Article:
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Title: Evolutionary Dynamics and Phylogeny of Family Malvaceae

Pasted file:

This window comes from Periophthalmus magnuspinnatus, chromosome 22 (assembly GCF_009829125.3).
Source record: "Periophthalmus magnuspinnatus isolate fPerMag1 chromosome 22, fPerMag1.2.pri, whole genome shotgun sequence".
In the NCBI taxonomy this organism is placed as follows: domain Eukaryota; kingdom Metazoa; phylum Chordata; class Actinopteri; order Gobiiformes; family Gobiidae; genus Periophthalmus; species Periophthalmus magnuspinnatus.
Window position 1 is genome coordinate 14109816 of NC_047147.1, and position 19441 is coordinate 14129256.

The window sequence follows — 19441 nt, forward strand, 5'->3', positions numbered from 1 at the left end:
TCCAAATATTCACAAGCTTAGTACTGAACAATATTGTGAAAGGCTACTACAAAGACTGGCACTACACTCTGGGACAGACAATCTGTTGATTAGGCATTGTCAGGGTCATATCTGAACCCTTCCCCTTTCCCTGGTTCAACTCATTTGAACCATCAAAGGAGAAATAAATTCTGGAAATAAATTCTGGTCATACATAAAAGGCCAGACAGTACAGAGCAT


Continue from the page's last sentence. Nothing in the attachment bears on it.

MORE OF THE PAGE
Authors: , Abdullah
Keywords: Biological & Medical Sciences
Issue Date: 2020
Publisher: Quaid-i-Azam University, Islamabad.